In the weeks leading up to the meeting, Allen feared Lillard would request a trade, sources said, but a trade request was not made.
The meeting, which sources described as a productive, open forum to share opinions and express concerns, could also lead to more sit-downs in the future.
Lillard issued a heartfelt vote of confidence for head coach Terry Stotts, sources said.
They also discussed players to target.
In addition, Lillard sought an explanation from Allen as to why Will Barton was traded to Denver in February of 2015, sources said. Lillard made it known he didn’t agree with the move.
The Trail Blazers traded Barton, because he wasn’t ready to lock down a rotation spot. They got Arron Afflalo, who was more ready to help a team still trying to win with LaMarcus Aldridge. The move was completely logical at the time, and it’s the type of gripe brought up now because Barton has developed with the Nuggets, and Portland is frustrated and in a funk.
Lillard surely suggested win-now moves leading up to the trade deadline, because that’s what players prioritize. I wouldn’t be surprised if Allen would rather shed a few million in salary to avoid the luxury tax in an underwhelming season.
How would Lillard feel about that? Did this meeting open a productive line of communication? Or would he just feel ignored?
Lillard has repeatedly pledged his loyalty to the Trail Blazers. A trade request would have been a huge reversal from his public statements. But did Allen have any reason to suspect Lillard would ask out other than the meeting request and Portland’s middling record?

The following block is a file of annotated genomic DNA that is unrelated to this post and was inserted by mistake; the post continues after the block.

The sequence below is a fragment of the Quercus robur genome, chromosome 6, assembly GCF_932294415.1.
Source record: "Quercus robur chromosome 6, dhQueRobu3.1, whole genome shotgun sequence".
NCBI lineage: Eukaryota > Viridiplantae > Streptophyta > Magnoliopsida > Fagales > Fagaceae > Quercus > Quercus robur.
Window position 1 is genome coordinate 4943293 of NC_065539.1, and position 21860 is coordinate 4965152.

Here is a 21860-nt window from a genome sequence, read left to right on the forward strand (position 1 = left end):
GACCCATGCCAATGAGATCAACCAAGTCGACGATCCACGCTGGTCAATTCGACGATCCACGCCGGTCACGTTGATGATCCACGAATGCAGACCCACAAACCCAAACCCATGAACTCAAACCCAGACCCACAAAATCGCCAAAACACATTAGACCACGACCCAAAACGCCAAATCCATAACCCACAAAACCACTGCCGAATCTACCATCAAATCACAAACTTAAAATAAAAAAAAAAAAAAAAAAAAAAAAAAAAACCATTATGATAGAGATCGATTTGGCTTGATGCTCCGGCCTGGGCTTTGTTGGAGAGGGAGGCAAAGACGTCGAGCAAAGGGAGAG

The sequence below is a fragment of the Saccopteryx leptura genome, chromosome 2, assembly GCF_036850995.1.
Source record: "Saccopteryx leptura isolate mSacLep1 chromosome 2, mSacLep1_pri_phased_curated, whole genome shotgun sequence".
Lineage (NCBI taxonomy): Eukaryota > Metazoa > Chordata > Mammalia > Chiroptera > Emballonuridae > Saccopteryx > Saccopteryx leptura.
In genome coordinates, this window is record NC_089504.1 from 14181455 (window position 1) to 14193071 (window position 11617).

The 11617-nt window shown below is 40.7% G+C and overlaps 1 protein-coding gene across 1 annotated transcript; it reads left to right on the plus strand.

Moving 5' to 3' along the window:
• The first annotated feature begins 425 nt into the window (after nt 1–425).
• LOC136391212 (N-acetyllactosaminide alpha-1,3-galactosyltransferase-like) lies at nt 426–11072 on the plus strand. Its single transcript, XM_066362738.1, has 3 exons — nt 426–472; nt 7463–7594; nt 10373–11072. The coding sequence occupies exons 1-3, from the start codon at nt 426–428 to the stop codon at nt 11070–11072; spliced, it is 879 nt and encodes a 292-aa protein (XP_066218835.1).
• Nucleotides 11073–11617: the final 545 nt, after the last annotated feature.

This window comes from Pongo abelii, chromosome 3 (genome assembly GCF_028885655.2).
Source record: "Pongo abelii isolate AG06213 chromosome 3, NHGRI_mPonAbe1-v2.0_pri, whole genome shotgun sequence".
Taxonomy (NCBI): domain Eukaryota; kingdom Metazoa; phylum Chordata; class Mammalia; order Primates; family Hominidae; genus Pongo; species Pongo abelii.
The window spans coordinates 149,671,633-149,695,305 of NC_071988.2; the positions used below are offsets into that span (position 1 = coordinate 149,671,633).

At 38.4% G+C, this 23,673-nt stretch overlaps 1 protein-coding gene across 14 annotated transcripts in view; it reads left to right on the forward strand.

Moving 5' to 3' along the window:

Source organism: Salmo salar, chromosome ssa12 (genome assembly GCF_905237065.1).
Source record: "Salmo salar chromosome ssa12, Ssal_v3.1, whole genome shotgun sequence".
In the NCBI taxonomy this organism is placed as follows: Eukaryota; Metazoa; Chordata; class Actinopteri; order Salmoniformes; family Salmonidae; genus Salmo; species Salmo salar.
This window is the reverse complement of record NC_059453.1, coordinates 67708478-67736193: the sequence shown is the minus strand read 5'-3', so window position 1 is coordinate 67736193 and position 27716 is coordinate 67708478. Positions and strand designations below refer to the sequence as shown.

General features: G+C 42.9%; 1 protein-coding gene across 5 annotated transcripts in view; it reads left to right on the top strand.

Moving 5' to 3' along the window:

That Lillard would seek this meeting shows his growth as a player. He’s taking an active role in his team’s fortunes, spreading his reach beyond the court – or at least trying to.
The big question now: Where will that lead him and the Trail Blazers?
Three Things to Know: Jason Kidd out in Milwaukee, now what for Bucks?
Every day in the NBA there is a lot to unpack, so every weekday morning throughout the season we will give you the three things you need to know from the last 24 hours in the NBA.
1) Milwaukee fires Jason Kidd as coach. It’s the right move, but now what? It’s a move that caught the players in Milwaukee off guard, a move that will be trashed by some of the NBA’s old boy network, but something expected by many officials from other teams and league observers (although most thought it would be an offseason move).
Jason Kidd was fired as coach of the Milwaukee Bucks Monday.